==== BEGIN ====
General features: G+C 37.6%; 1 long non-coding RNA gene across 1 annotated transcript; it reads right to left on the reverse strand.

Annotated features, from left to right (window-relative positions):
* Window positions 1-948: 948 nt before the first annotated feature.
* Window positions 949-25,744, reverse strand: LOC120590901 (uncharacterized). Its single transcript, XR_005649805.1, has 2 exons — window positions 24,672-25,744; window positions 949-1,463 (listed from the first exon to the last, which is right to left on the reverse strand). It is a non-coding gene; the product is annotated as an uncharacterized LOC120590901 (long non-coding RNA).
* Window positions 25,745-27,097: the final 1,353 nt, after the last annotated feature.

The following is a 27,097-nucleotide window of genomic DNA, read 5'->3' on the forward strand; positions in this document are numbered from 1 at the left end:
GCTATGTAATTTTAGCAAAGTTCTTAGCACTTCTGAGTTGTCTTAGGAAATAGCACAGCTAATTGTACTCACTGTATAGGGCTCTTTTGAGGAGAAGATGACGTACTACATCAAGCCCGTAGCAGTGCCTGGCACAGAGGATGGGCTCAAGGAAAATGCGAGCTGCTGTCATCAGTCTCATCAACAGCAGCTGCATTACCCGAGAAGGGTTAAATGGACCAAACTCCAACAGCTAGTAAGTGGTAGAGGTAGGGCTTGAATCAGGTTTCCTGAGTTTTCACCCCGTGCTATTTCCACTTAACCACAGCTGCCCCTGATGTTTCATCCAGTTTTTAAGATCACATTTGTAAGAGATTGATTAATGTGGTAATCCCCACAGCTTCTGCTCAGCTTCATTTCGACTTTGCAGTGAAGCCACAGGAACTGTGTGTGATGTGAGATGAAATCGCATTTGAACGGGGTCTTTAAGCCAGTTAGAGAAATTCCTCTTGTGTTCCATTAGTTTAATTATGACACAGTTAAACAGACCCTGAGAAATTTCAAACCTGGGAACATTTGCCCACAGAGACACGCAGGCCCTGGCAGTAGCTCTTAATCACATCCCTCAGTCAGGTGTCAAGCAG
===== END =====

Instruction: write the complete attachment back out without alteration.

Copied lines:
General features: G+C 37.6%; 1 long non-coding RNA gene across 1 annotated transcript; it reads right to left on the reverse strand.

Annotated features, from left to right (window-relative positions):
* Window positions 1-948: 948 nt before the first annotated feature.
* Window positions 949-25,744, reverse strand: LOC120590901 (uncharacterized). Its single transcript, XR_005649805.1, has 2 exons — window positions 24,672-25,744; window positions 949-1,463 (listed from the first exon to the last, which is right to left on the reverse strand). It is a non-coding gene; the product is annotated as an uncharacterized LOC120590901 (long non-coding RNA).
* Window positions 25,745-27,097: the final 1,353 nt, after the last annotated feature.

The following is a 27,097-nucleotide window of genomic DNA, read 5'->3' on the forward strand; positions in this document are numbered from 1 at the left end:
GCTATGTAATTTTAGCAAAGTTCTTAGCACTTCTGAGTTGTCTTAGGAAATAGCACAGCTAATTGTACTCACTGTATAGGGCTCTTTTGAGGAGAAGATGACGTACTACATCAAGCCCGTAGCAGTGCCTGGCACAGAGGATGGGCTCAAGGAAAATGCGAGCTGCTGTCATCAGTCTCATCAACAGCAGCTGCATTACCCGAGAAGGGTTAAATGGACCAAACTCCAACAGCTAGTAAGTGGTAGAGGTAGGGCTTGAATCAGGTTTCCTGAGTTTTCACCCCGTGCTATTTCCACTTAACCACAGCTGCCCCTGATGTTTCATCCAGTTTTTAAGATCACATTTGTAAGAGATTGATTAATGTGGTAATCCCCACAGCTTCTGCTCAGCTTCATTTCGACTTTGCAGTGAAGCCACAGGAACTGTGTGTGATGTGAGATGAAATCGCATTTGAACGGGGTCTTTAAGCCAGTTAGAGAAATTCCTCTTGTGTTCCATTAGTTTAATTATGACACAGTTAAACAGACCCTGAGAAATTTCAAACCTGGGAACATTTGCCCACAGAGACACGCAGGCCCTGGCAGTAGCTCTTAATCACATCCCTCAGTCAGGTGTCAAGCAG